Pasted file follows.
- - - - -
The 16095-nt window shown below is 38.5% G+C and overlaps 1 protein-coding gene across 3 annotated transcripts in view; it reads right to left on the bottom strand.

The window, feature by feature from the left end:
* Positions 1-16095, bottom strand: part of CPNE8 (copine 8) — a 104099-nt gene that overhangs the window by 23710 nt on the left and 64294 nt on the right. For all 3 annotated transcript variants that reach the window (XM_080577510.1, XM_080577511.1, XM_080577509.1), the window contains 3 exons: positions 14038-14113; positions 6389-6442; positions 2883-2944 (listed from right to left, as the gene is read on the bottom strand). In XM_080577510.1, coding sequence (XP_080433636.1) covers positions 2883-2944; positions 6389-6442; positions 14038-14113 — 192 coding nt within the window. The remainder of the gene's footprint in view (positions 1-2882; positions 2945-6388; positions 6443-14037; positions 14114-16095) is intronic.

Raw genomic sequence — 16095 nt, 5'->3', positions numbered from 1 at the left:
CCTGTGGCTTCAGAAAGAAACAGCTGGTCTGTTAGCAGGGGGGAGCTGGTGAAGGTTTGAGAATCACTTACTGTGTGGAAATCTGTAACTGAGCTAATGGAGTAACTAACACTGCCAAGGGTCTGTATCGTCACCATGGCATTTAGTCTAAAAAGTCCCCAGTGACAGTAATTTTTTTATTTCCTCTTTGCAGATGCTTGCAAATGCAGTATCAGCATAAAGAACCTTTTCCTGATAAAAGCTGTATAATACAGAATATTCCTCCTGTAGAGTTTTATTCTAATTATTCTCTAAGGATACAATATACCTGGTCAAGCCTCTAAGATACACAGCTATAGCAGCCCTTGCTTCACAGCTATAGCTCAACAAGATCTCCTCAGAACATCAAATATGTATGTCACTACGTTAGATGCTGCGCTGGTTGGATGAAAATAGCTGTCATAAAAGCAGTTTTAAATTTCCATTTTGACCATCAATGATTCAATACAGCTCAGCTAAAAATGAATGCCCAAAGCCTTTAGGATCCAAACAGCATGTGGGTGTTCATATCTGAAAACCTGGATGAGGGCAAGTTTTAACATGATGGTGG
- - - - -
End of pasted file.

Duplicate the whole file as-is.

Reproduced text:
The 16095-nt window shown below is 38.5% G+C and overlaps 1 protein-coding gene across 3 annotated transcripts in view; it reads right to left on the bottom strand.

The window, feature by feature from the left end:
* Positions 1-16095, bottom strand: part of CPNE8 (copine 8) — a 104099-nt gene that overhangs the window by 23710 nt on the left and 64294 nt on the right. For all 3 annotated transcript variants that reach the window (XM_080577510.1, XM_080577511.1, XM_080577509.1), the window contains 3 exons: positions 14038-14113; positions 6389-6442; positions 2883-2944 (listed from right to left, as the gene is read on the bottom strand). In XM_080577510.1, coding sequence (XP_080433636.1) covers positions 2883-2944; positions 6389-6442; positions 14038-14113 — 192 coding nt within the window. The remainder of the gene's footprint in view (positions 1-2882; positions 2945-6388; positions 6443-14037; positions 14114-16095) is intronic.

Raw genomic sequence — 16095 nt, 5'->3', positions numbered from 1 at the left:
CCTGTGGCTTCAGAAAGAAACAGCTGGTCTGTTAGCAGGGGGGAGCTGGTGAAGGTTTGAGAATCACTTACTGTGTGGAAATCTGTAACTGAGCTAATGGAGTAACTAACACTGCCAAGGGTCTGTATCGTCACCATGGCATTTAGTCTAAAAAGTCCCCAGTGACAGTAATTTTTTTATTTCCTCTTTGCAGATGCTTGCAAATGCAGTATCAGCATAAAGAACCTTTTCCTGATAAAAGCTGTATAATACAGAATATTCCTCCTGTAGAGTTTTATTCTAATTATTCTCTAAGGATACAATATACCTGGTCAAGCCTCTAAGATACACAGCTATAGCAGCCCTTGCTTCACAGCTATAGCTCAACAAGATCTCCTCAGAACATCAAATATGTATGTCACTACGTTAGATGCTGCGCTGGTTGGATGAAAATAGCTGTCATAAAAGCAGTTTTAAATTTCCATTTTGACCATCAATGATTCAATACAGCTCAGCTAAAAATGAATGCCCAAAGCCTTTAGGATCCAAACAGCATGTGGGTGTTCATATCTGAAAACCTGGATGAGGGCAAGTTTTAACATGATGGTGG